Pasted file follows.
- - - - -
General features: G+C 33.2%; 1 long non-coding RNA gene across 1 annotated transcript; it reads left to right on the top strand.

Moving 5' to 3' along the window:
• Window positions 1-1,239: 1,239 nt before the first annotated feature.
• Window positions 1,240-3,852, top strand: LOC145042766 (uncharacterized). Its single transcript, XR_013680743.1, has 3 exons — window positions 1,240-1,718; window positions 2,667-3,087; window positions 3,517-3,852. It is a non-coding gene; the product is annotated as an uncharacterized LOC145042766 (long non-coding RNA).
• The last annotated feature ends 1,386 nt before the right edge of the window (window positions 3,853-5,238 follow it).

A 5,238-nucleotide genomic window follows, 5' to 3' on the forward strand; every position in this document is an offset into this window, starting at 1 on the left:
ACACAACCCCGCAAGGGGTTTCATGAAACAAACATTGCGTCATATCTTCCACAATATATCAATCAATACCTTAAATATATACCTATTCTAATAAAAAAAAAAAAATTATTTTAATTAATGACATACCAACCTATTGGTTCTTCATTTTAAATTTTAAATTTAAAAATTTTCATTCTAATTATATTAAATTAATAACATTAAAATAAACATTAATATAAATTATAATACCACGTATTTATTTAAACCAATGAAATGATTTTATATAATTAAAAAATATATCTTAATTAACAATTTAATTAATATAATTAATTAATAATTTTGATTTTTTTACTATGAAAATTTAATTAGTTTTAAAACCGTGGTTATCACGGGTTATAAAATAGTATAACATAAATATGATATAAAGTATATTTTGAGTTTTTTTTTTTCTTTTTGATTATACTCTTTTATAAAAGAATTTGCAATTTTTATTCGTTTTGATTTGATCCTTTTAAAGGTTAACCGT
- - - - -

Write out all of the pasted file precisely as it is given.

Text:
General features: G+C 33.2%; 1 long non-coding RNA gene across 1 annotated transcript; it reads left to right on the top strand.

Moving 5' to 3' along the window:
• Window positions 1-1,239: 1,239 nt before the first annotated feature.
• Window positions 1,240-3,852, top strand: LOC145042766 (uncharacterized). Its single transcript, XR_013680743.1, has 3 exons — window positions 1,240-1,718; window positions 2,667-3,087; window positions 3,517-3,852. It is a non-coding gene; the product is annotated as an uncharacterized LOC145042766 (long non-coding RNA).
• The last annotated feature ends 1,386 nt before the right edge of the window (window positions 3,853-5,238 follow it).

A 5,238-nucleotide genomic window follows, 5' to 3' on the forward strand; every position in this document is an offset into this window, starting at 1 on the left:
ACACAACCCCGCAAGGGGTTTCATGAAACAAACATTGCGTCATATCTTCCACAATATATCAATCAATACCTTAAATATATACCTATTCTAATAAAAAAAAAAAAATTATTTTAATTAATGACATACCAACCTATTGGTTCTTCATTTTAAATTTTAAATTTAAAAATTTTCATTCTAATTATATTAAATTAATAACATTAAAATAAACATTAATATAAATTATAATACCACGTATTTATTTAAACCAATGAAATGATTTTATATAATTAAAAAATATATCTTAATTAACAATTTAATTAATATAATTAATTAATAATTTTGATTTTTTTACTATGAAAATTTAATTAGTTTTAAAACCGTGGTTATCACGGGTTATAAAATAGTATAACATAAATATGATATAAAGTATATTTTGAGTTTTTTTTTTTCTTTTTGATTATACTCTTTTATAAAAGAATTTGCAATTTTTATTCGTTTTGATTTGATCCTTTTAAAGGTTAACCGT